We have reported a series of ruthenium polypyridyl complexes where the LUMO energy level of the sensitizer is systematically tuned, and we show that a sensitizer should possess excited-state oxidation potential of −0.8 V versus SCE for efficient charge injection [1117]. So far, terpyridine ruthenium(II) complex having one triphenylamine-substituted β-diketonato chelating ligand exhibits a broad absorption spectrum covering the visible and near-IR regions and a high molar extinction coefficient [14]. However, there is no report of systematic tuning of the HOMO energy level to elucidate the threshold ground-state redox potential for efficient dye regeneration. Thus we developed novel sensitizers, where we have systematically tuned the HOMO energy level by changing the electron donor ability of the β-diketonato ligands such as pentane-2,4-dione (pd), 3-methylpentane-2,4-dione (mepd), 2,2,6,6-tetramethylheptane-3,5-dione (tmhd), tridecane-6,8-dione (tdd), and 1,3-diphenylpropane-1,3-dione (dppd) compared to our previous complex [Ru(4,4′,4′′-tricarboxy-2,2′:6′,2′′–terpyridine)(1,1,1-trifluoropentane-2,4-dionato)(NCS)](R1) as a reference [13]. The molecular structures of the five new terpyridine-ruthenium(II) complexes [Ru(tctpy)(dppd)(NCS)] (1), [Ru(tctpy)(pd)(NCS)] (2), [Ru(tctpy)(tdd)(NCS)] (3), [Ru(tctpy)(mepd)(NCS)] (4), and [Ru(tctpy)(tmhd)(NCS)] (5) are shown in Figure 1. The photovoltaic performance and the threshold ground-state redox potential for efficient dye regeneration in DSCs are discussed.

2. Experimental Details

2.1. Materials

The following chemicals were purchased and used without further purification: hydrated ruthenium trichloride (from Aldrich), ammonium thiocyanate (from TCI), pentane-2,4-dione (pd), 3-methylpentane-2,4-dione (mepd), 2,2,6,6-tetramethylheptane-3,5-dione (tmhd), tridecane-6,8-dione (tdd), and 1,3-diphenylpropane-1,3-dione (dppd; from Aldrich). Solvents used in synthesis were of reagent grade. Chromatographic purification was performed by gel permeation on Sephadex LH-20 (from Sigma). Ru(4,4′,4′′-trimethoxycarbonyl-2,2′:6′,2′′-terpyridine)Cl3 [7] was synthesized using literature procedures.

2.1.1. Synthesis of [Ru(tctpy)(dppd)(NCS)] (1)

To a solution of complex Ru(4,4′,4′′-trimethoxycarbonyl-2,2′:6′,2′′-terpyridine)Cl3 (307 mg, 0.5 mmol) in methanol (100 mL) were added dppd (448 mg, 2.0 mmol) and Et3N (0.5 mL). The reaction mixture was refluxed for 8 h, and the solvent was allowed to evaporate on a rotary evaporator. The crude complex Ru(4,4′,4′′-trimethoxycarbonyl-2,2′:6′,2′′-terpyridine)(dppd)Cl was purified on a Sephadex LH-20 column using methanol as eluent. The green color band was collected and the solvent was allowed to evaporate on a rotary evaporator. The solid mass obtained was dissolved in 30 mL of DMF under nitrogen. To this solution 5 mL of an aqueous solution of NaSCN (300 mg, 3.7 mmol) was added. After refluxing for 8 h, 10 mL of Et3N was added and the solution refluxed for a further 24 h to hydrolyze the ester groups on the terpyridine ligand. The reaction mixture was allowed to cool and the solvent volume reduced on a rotary evaporator to around 5 mL. Water was added to the flask and the insoluble solid was filtered and dried under vacuum. The complex Ru(tctpy)(dppd)(NCS) was further purified by loading onto a Sephadex LH-20 column with water as eluent. Yield 65%. MS (ESIMS): m/z: 248.2 (M-3H)3−, 372.6 (M-2H)2−. 1H NMR (300 MHz, D2O-NaOD): δ 8.56 (4H, s), 8.53 (2H, d), 8.02 (2H, d), 7.69 (2H, d), 7.51 (H, d), 7.41 (2H, t), 7.39 (H, t), 6.92 (4H, sm), 6.34 (H, s). Anal. Calcd for C34H22N4O8SRu(H2O): C, 53.33; H, 3.16; N, 7.32. Found: C, 53.03; H, 3.20; N, 7.40.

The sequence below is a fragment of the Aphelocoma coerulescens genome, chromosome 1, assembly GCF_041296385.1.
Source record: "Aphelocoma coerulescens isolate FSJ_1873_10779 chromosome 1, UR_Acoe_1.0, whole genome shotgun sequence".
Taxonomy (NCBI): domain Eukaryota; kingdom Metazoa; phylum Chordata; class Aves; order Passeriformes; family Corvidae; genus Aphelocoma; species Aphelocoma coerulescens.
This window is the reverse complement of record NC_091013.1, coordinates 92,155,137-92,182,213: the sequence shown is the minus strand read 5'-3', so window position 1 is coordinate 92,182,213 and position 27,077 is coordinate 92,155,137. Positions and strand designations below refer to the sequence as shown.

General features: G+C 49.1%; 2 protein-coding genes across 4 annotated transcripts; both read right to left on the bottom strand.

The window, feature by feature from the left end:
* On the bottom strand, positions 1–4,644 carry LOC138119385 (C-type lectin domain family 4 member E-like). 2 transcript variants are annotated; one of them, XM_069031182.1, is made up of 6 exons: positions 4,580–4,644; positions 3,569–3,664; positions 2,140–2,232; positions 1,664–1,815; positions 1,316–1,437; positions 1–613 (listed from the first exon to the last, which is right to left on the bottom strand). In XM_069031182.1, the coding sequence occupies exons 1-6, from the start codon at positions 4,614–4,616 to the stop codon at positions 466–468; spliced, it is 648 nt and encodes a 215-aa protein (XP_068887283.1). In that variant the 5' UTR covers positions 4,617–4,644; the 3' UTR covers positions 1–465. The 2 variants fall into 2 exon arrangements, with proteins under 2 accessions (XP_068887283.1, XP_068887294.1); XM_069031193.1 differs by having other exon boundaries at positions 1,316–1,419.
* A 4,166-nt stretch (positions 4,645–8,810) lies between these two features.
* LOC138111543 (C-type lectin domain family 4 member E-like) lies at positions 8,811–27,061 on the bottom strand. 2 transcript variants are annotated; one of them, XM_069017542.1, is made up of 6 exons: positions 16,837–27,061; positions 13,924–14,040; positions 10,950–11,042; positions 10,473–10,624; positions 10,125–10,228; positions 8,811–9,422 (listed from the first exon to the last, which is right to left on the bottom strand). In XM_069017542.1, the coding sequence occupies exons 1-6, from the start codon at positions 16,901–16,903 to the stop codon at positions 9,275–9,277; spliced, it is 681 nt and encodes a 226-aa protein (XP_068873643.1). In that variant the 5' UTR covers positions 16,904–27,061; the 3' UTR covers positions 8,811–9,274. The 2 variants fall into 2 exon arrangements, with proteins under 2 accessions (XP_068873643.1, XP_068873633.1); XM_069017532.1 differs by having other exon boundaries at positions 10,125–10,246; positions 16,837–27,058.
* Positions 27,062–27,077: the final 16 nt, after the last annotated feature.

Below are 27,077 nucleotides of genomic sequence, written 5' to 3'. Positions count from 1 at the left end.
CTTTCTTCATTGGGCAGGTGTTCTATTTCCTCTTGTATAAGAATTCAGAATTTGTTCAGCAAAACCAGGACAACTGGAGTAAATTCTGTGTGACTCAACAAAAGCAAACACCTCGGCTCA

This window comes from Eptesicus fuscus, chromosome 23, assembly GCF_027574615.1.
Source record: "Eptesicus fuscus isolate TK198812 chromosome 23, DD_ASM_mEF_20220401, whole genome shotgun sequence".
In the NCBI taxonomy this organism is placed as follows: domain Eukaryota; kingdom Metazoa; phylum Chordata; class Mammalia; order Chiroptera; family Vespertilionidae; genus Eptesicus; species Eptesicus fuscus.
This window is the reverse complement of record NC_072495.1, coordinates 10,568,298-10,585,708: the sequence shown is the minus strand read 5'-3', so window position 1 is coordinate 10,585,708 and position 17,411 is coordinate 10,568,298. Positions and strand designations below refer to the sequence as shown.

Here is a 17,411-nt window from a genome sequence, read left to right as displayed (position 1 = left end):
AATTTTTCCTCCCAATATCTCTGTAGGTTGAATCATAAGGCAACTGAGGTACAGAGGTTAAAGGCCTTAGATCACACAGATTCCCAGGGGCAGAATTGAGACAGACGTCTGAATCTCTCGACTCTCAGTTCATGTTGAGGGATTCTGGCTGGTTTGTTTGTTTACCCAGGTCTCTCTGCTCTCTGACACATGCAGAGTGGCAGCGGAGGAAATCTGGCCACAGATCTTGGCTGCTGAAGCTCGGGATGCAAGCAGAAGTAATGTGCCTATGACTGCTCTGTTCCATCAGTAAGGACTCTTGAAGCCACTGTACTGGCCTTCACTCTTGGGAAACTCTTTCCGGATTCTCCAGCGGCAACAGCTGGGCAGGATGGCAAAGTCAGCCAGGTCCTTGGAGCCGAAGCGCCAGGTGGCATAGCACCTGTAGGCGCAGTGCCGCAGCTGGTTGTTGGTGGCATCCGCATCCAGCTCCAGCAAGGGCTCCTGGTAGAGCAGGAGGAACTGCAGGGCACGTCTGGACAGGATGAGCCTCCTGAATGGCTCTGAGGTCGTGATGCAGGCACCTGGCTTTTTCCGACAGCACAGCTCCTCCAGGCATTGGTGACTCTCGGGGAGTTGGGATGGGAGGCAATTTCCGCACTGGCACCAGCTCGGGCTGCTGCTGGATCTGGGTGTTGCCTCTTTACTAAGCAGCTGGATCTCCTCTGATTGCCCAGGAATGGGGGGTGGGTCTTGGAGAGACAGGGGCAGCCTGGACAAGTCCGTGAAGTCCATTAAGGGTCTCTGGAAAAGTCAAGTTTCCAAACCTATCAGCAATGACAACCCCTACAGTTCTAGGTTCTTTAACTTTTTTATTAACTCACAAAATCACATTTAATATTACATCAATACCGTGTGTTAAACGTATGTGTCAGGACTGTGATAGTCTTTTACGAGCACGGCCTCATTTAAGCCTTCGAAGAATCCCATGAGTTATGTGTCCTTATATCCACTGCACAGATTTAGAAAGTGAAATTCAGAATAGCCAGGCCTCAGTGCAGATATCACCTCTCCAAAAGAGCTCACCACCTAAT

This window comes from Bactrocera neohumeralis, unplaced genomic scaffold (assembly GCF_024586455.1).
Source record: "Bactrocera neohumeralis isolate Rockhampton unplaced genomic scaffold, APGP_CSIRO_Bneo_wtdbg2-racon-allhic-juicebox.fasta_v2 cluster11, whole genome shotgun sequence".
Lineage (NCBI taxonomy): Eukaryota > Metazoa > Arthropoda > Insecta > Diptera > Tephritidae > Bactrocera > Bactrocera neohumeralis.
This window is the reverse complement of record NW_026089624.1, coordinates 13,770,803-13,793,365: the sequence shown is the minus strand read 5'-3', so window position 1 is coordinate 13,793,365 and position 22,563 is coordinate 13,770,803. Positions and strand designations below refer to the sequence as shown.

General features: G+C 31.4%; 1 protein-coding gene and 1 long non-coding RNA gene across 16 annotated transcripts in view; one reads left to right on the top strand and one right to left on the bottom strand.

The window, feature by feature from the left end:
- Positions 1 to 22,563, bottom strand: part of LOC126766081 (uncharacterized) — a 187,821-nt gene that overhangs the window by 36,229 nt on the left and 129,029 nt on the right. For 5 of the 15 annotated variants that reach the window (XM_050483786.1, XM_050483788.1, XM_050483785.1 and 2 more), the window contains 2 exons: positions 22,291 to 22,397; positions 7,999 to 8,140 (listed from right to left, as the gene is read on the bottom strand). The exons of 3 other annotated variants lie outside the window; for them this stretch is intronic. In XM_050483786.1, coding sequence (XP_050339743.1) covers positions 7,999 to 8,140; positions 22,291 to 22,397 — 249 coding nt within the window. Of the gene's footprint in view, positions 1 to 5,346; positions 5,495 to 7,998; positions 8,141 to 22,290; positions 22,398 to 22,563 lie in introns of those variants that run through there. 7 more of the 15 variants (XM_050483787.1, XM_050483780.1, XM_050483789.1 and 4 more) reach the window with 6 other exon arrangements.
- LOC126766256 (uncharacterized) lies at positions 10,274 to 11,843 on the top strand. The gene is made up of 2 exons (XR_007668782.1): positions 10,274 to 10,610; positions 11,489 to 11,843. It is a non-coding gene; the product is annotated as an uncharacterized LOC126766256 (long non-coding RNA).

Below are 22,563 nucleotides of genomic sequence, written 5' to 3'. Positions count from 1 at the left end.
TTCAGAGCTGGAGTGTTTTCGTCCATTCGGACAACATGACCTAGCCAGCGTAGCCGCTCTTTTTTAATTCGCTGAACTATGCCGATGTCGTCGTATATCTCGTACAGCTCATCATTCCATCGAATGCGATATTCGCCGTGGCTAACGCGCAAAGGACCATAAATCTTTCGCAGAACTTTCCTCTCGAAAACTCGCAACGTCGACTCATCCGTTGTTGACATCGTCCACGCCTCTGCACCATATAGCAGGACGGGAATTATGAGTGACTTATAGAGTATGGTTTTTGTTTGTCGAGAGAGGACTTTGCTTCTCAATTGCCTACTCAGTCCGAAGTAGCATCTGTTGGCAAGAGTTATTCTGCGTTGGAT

2.1.2. Synthesis of [Ru(tctpy)(pd)(NCS)] (2)

Complex 2 was synthesized by the method used for 1 using ligand pentane-2,4-dione (pd). The title compound was obtained as a dark green powder. [Ru(tctpy)(pd)(NCS)] (2). Yield was 60%. MS (ESIMS): m/z: 206.7 (M-3H)3−, 310.4 (M-2H)2−. 1H NMR (300 MHz, D2O-NaOD): δ 8.59 (2H, s), 8.58 (2H, d), 8.51 (2H, d), 7.77 (2H, d), 5.45 (H, s), 2.31 (3H, s), 1.25 (3H, s)..Anal. Calcd for C24H18N4O8SRu(H2O)2: C, 43.70; H, 3.36; N, 8.49. Found: C, 43.20; H, 3.45; N, 8.50.

2.1.3. Synthesis of [Ru(tctpy)(tdd)(NCS)] (3)

Complex 3 was synthesized by the method used for 1 using ligand tridecane-6,8-dione (tdd). The title compound was obtained as a dark green powder. [Ru(tctpy)(tdd)(NCS){(C4H9)4N}] (3). Yield was 56%. MS (ESIMS): m/z: 244.1 (M-3H)3−, 367.4 (M-2H)2−. 1H NMR (300 MHz, D2O-NaOD): δ 8.41 (4H, s), 8.31 (2H, d), 7.63 (2H, d), 5.21 (H, s), 2.33 (2H, t), 1.60 (2H, m), 1.29 (2H, t), 1.18 (4H, m), 0.65 (2H, t), 0.51 (3H, m), 0.38 (2H, m), 0.13 (2H, t), 0.02 (3H, m). Anal. Calcd for C32H35N4O8SRu: C, 52.17; H, 4.79; N, 7.60. Found: C, 51.85; H, 4.81; N, 7.85.